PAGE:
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Benefits of Sago, Starting from Basic Foods to the Textile Industry

Sago is a staple food for people in eastern Indonesia, especially in Papua and Maluku. This food is obtained from the processing of tropical palm tree trunks, most of which are Metroxylon sago. Aside from being the main food, sago can also be used as a variety of other delicious foods. Sago flour, for example, can be processed into various forms of balls, pasta, and bending cakes. Sago can also be processed with a mixture of other ingredients to form a pudding.

Benefits of Sago, Starting from Basic Foods to the Textile Industry

Nutrition in Sago

As one of the staple foods of the people in Indonesia, sago has good nutrition for the body. This, of course, happens because the nutrient content in sago is relatively complete. Inside sago, there are quite a lot of pure carbohydrates. In addition, this material also has protein, vitamins, and minerals, although there are not many in number.

As a benchmark, in 100 grams of dried sago, 94 grams of which are carbohydrates. Of the total sago, 0.2 grams is protein, 0.5 grams is in the form of dietary fiber, 10 mg of calcium, and 1.2 mg of iron. The calories produced 100 grams of sago are 355 calories. Although they contain fat, carotene and ascorbic acid, they are very few in number, so they are often ignored.

Utilization of Sago in addition to Basic Foods

Apart from being used as a staple food, it turns out that sago can also be used for other purposes. One study states that sago flour in Malaysia is used as an ingredient to produce glucose. Given that 90 percent more than sago is carbohydrate, then this is very possible.

Other uses of sago were also used to delay fatigue in cycling sports lovers. At least this was revealed by a study of the combination of sago and soy protein to strengthen the endurance of cycling athletes. This study compared the consumption of sago mixture and soy protein with carbohydrate consumption in the form of placebo. The results showed that the combination of sago and soy protein could delay fatigue in people who engage in high-intensity cycling activities.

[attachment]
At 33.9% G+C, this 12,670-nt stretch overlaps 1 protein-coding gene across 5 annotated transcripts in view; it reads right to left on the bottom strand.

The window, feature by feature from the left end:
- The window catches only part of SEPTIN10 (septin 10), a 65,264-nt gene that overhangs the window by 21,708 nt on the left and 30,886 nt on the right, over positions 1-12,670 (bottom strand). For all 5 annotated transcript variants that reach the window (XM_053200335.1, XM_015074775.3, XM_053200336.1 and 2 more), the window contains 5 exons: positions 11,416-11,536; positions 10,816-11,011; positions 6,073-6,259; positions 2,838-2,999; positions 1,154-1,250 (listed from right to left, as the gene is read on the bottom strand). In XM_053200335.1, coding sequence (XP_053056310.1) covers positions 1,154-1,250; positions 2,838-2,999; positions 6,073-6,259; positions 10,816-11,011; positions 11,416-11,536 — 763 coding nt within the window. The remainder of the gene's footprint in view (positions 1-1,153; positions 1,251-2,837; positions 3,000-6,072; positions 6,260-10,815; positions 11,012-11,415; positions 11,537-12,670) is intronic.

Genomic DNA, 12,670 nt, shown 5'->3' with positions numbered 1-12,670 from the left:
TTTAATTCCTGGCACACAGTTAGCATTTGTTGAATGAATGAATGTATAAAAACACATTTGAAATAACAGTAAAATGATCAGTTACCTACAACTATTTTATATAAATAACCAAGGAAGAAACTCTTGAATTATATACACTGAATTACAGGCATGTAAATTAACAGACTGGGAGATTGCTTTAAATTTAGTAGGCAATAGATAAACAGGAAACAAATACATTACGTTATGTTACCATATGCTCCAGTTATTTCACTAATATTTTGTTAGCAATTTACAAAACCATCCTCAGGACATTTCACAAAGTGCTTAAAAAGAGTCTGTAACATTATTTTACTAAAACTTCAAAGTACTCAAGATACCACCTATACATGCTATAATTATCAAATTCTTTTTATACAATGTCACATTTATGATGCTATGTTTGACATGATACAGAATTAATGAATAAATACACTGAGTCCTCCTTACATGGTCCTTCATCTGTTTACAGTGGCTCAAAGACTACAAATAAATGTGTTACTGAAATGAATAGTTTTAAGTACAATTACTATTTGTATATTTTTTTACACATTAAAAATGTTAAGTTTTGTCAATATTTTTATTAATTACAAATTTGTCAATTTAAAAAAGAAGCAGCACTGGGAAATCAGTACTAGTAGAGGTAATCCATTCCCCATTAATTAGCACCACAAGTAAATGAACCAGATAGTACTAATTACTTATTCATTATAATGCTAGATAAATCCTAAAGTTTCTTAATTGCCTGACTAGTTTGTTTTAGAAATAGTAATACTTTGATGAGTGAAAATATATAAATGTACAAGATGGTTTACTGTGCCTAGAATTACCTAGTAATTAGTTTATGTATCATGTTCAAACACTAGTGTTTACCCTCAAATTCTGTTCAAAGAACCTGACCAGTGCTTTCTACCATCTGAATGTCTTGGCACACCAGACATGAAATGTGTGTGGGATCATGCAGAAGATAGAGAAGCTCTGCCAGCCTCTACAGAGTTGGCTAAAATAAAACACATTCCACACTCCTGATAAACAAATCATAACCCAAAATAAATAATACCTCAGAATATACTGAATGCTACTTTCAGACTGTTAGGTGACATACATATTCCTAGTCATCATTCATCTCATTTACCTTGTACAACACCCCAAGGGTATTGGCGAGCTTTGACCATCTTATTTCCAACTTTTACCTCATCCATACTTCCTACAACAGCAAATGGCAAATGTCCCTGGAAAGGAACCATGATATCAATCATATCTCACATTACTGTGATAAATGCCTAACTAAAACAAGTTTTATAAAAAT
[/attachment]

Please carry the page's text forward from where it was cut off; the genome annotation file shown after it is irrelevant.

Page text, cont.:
Because sago is food for rural people, many are concerned that these foods contain poisons produced by fungi that may grow in the process of making these foods. For this reason, a study tried to examine the quality of sago originating from Papua New Guinea. This study is to test whether there is mycotoxin production in sago starch.
The results of the study were sufficient to explain that the assessment of some people was proven wrong. In fact, mycotoxins are not systemic or comprehensive in sago starch. It's just that the possibility of consuming sago can cause health problems to remain open. The possibility exists because sago has the potential to grow citrine and mycotoxins when the sago storage process is carried out.
Furthermore, regarding the benefits of sago, sago also has a significant role in the textile industry. This material is used as a fiber binder so that it makes the machine easier to spin. The ability of sago to bind a collection of fibers further facilitates the industry in forming the fabric as desired. If we examine it, the fabric or clothing that is newly made usually contains the remains of sago which will be lost if the cloth or clothes are washed.
The use of sago today is not only known as a staple food for certain communities. The amount of sago utilization should be accompanied by environmental maintenance so that the plants can still be preserved.
Title: Benefits of Sago, Starting from Basic Foods to the Textile Industry | Written by: Body Health | Rating Blog: 5 out of 5

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